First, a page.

Created by the Center for Spirituality & Healing and Charlson Meadows.

Interview with Mimi Guarneri

Mimi Guarneri is the founder and Medical Director of Scripps Center for Integrative Medicine in San Diego, which blends allopathic care with evidence-based complementary treatments and therapies. Board certified in cardiology and internal medicine, Dr. Guarneri is the author of numerous articles that have appeared in such journals as the Annals of Internal Medicine and the Journal of Echocardiology. She has been nominated for the Bravewell Award in IM Leadership and honored by the American Heart Association. Her recently published book is titled "The Heart Speaks: A Cardiologist Reveals the Secret Language of Healing." She recently spoke at the Ruth Stricker Lecture sponsored by the Center for Spirituality & Healing. You may view this presentation at the Center's website - www.csh.umn.edu.


Please briefly describe your background and your area of expertise.
Dr. Guarneri: I'm a cardiologist by training. I started out as an interventional cardiologist, which basically means that I put in stents and did angioplasty. I am board certified in internal medicine, cardiology, nuclear cardiology, and holistic medicine. My practice is really one of cardiovascular disease.

Is there a person or experience that has guided your career?
Dr. Guarneri: There have been many, many things that have guided me on my way. First and foremost has been my own personal experience - my own growth - which has evolved over many years of treating my patients. It has been through my patients that I have learned many important lessons of the heart, especially the fact that the heart is affected by emotions, and that how we live our lives is as important as the type of food that we put into our bodies. My own personal journey has been one in which I've spent a lot of time doing my own spiritual practice, meditation, and lifestyle change. Through that process I have really come to realize that there are many paths to healing and that health is truly much more than just the absence of disease.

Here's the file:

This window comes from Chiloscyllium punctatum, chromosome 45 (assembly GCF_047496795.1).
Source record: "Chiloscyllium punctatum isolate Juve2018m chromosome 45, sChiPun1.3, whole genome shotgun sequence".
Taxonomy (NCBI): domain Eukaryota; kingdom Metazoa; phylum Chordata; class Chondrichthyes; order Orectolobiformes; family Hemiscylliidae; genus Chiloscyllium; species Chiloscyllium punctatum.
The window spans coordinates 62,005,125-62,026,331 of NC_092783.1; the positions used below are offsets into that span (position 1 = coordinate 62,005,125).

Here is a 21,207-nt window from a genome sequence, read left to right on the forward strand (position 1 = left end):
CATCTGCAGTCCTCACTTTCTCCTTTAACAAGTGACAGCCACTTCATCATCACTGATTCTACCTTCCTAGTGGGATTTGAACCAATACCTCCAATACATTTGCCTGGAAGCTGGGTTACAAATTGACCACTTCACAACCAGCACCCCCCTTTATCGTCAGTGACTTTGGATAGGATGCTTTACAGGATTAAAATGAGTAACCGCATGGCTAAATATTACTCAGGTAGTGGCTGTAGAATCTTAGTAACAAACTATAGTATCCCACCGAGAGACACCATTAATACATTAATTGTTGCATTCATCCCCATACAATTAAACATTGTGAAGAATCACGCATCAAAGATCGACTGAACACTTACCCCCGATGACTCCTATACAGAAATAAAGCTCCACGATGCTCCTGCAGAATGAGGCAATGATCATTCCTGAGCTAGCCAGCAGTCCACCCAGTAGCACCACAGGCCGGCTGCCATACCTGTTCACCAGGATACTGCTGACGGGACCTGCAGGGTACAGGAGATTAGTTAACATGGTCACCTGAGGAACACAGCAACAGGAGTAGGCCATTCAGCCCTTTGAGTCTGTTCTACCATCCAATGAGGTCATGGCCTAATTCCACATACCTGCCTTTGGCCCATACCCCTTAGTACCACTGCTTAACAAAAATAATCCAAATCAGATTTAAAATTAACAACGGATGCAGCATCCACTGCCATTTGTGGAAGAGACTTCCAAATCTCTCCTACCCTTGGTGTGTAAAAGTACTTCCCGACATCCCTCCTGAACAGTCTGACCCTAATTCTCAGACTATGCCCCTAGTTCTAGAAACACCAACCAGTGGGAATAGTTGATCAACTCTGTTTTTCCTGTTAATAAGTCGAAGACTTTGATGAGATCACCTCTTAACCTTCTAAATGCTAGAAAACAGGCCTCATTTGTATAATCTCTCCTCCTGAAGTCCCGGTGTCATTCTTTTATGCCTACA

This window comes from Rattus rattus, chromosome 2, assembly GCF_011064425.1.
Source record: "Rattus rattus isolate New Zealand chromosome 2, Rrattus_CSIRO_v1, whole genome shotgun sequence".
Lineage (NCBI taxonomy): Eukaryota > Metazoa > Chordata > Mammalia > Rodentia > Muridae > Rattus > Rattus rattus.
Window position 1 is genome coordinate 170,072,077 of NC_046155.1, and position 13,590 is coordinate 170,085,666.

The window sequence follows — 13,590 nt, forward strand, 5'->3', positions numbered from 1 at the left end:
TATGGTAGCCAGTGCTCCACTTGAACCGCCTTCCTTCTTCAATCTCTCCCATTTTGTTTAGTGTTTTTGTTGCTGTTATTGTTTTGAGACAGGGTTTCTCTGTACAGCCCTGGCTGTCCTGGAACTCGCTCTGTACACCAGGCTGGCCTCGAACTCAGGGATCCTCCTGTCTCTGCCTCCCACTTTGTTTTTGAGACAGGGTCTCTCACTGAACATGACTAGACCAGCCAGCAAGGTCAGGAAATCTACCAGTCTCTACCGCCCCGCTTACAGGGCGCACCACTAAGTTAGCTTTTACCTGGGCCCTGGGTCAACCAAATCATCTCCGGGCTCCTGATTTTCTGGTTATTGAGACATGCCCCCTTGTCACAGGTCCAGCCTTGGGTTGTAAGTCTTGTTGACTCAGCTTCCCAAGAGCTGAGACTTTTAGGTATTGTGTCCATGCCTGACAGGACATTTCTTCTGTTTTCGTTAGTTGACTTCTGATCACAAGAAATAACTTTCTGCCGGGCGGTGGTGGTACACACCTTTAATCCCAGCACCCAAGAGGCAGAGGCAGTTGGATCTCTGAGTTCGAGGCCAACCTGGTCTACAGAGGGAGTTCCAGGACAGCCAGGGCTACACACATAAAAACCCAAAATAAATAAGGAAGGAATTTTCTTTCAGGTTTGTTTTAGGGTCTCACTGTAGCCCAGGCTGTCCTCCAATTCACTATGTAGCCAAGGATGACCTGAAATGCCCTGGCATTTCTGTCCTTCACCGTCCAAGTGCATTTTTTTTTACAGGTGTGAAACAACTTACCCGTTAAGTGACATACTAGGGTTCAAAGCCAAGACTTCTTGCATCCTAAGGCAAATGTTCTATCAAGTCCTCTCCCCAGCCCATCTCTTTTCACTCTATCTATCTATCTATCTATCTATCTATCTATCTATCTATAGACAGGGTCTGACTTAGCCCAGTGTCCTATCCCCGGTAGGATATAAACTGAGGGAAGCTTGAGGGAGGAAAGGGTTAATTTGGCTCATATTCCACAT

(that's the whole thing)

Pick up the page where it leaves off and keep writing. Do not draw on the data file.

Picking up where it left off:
What are some of the most exciting things happening in the area of integrative medicine right now?
Dr. Guarneri: I think the most exciting thing in alternative medicine is that we are starting to have some of the tools like functional MRIs that allow us to begin to understand things that we could not understand before, such as what happens to the brain during meditation. [It gives us the ability to] look at the affect of acupuncture on the brain, and so on. We are coming to a level where in order to change medicine, we need to be able to understand and explain some of these things, and we're reaching a point where maybe we have the kind of technology that allows us to do that.

Do you see the coming decade as an era of increased integration?
Dr. Guarneri: I see the coming decade as, hopefully, a time when we won't have to call it "integrative medicine" anymore, and we can just call it "medicine" - a time when we focus on treating the whole person. Mind, body, and spirit are all important. From the standpoint of cardiology, we have to realize that we can't just give somebody a statin, but we have to look at what is going on with someone in their life, their environment, their family, how they're eating, how they're living their lives.

To me this is very basic, and should be what medicine is. We can bring in modalities that were historically called "alternative" in Western medicine. That will happen as we begin to understand that things like Traditional Chinese Medicine have been around for 5,000 years. It's kind of silly that we're trying to validate that, but we will hopefully come to understand it in terms of our paradigm, or shift our paradigm so that we can use some of these modalities.